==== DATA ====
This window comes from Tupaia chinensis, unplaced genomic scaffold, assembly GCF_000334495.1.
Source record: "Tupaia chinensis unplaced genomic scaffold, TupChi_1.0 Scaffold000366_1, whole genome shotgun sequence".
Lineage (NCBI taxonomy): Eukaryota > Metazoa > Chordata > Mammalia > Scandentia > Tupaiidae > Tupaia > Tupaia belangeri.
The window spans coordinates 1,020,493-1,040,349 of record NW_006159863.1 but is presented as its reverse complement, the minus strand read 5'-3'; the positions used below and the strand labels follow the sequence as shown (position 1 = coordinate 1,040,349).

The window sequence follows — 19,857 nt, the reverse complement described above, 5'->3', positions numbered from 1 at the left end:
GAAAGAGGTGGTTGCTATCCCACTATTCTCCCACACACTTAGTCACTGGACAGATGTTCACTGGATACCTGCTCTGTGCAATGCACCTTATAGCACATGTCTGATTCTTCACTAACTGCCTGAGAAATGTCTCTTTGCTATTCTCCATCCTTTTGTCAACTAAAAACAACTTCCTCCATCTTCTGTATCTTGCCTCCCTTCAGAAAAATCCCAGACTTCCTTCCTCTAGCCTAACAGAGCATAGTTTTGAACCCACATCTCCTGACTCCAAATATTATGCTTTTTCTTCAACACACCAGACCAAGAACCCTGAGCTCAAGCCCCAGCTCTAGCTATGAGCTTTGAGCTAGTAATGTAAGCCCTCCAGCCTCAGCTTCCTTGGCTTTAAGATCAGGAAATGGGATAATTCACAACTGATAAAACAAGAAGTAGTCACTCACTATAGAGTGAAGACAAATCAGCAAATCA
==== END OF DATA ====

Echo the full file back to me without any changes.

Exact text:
This window comes from Tupaia chinensis, unplaced genomic scaffold, assembly GCF_000334495.1.
Source record: "Tupaia chinensis unplaced genomic scaffold, TupChi_1.0 Scaffold000366_1, whole genome shotgun sequence".
Lineage (NCBI taxonomy): Eukaryota > Metazoa > Chordata > Mammalia > Scandentia > Tupaiidae > Tupaia > Tupaia belangeri.
The window spans coordinates 1,020,493-1,040,349 of record NW_006159863.1 but is presented as its reverse complement, the minus strand read 5'-3'; the positions used below and the strand labels follow the sequence as shown (position 1 = coordinate 1,040,349).

The window sequence follows — 19,857 nt, the reverse complement described above, 5'->3', positions numbered from 1 at the left end:
GAAAGAGGTGGTTGCTATCCCACTATTCTCCCACACACTTAGTCACTGGACAGATGTTCACTGGATACCTGCTCTGTGCAATGCACCTTATAGCACATGTCTGATTCTTCACTAACTGCCTGAGAAATGTCTCTTTGCTATTCTCCATCCTTTTGTCAACTAAAAACAACTTCCTCCATCTTCTGTATCTTGCCTCCCTTCAGAAAAATCCCAGACTTCCTTCCTCTAGCCTAACAGAGCATAGTTTTGAACCCACATCTCCTGACTCCAAATATTATGCTTTTTCTTCAACACACCAGACCAAGAACCCTGAGCTCAAGCCCCAGCTCTAGCTATGAGCTTTGAGCTAGTAATGTAAGCCCTCCAGCCTCAGCTTCCTTGGCTTTAAGATCAGGAAATGGGATAATTCACAACTGATAAAACAAGAAGTAGTCACTCACTATAGAGTGAAGACAAATCAGCAAATCA